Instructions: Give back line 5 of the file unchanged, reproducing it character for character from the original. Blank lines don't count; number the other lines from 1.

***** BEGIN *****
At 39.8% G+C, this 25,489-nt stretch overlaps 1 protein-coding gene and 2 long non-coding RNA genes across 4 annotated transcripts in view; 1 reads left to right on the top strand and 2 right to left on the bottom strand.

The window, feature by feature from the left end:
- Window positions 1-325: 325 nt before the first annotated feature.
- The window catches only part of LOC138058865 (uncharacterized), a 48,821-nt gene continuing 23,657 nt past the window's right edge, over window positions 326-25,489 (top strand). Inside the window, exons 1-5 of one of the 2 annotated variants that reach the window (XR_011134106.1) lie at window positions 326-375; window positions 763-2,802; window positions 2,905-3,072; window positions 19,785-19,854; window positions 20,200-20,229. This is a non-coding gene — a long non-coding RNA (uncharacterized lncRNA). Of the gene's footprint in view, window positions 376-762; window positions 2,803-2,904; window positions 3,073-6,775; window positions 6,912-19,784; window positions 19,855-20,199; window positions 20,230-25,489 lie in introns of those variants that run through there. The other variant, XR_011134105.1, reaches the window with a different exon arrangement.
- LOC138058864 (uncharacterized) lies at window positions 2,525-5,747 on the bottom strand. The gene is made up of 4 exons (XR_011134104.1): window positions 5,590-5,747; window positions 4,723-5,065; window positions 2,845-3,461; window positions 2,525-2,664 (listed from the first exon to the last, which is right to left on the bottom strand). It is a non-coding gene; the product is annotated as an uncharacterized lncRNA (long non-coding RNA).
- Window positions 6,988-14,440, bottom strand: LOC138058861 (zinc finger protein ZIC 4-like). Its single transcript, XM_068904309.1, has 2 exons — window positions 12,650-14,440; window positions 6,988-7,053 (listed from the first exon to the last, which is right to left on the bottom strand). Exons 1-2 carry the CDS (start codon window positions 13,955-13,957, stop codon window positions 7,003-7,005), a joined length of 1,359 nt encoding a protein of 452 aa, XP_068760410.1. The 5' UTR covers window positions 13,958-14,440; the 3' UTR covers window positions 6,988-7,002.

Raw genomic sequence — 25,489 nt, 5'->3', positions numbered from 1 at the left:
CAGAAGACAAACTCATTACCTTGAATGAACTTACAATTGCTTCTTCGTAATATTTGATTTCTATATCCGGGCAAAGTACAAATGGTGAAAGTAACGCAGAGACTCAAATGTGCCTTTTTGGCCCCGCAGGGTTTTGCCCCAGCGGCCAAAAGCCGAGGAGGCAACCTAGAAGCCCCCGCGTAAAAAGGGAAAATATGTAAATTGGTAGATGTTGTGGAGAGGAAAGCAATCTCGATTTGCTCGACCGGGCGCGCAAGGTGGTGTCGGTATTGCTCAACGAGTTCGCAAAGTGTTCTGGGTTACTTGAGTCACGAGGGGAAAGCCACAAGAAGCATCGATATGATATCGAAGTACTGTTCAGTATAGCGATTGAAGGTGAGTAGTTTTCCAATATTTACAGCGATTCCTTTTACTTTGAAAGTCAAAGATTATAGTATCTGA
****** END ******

- LOC138058864 (uncharacterized) lies at window positions 2,525-5,747 on the bottom strand. The gene is made up of 4 exons (XR_011134104.1): window positions 5,590-5,747; window positions 4,723-5,065; window positions 2,845-3,461; window positions 2,525-2,664 (listed from the first exon to the last, which is right to left on the bottom strand). It is a non-coding gene; the product is annotated as an uncharacterized lncRNA (long non-coding RNA).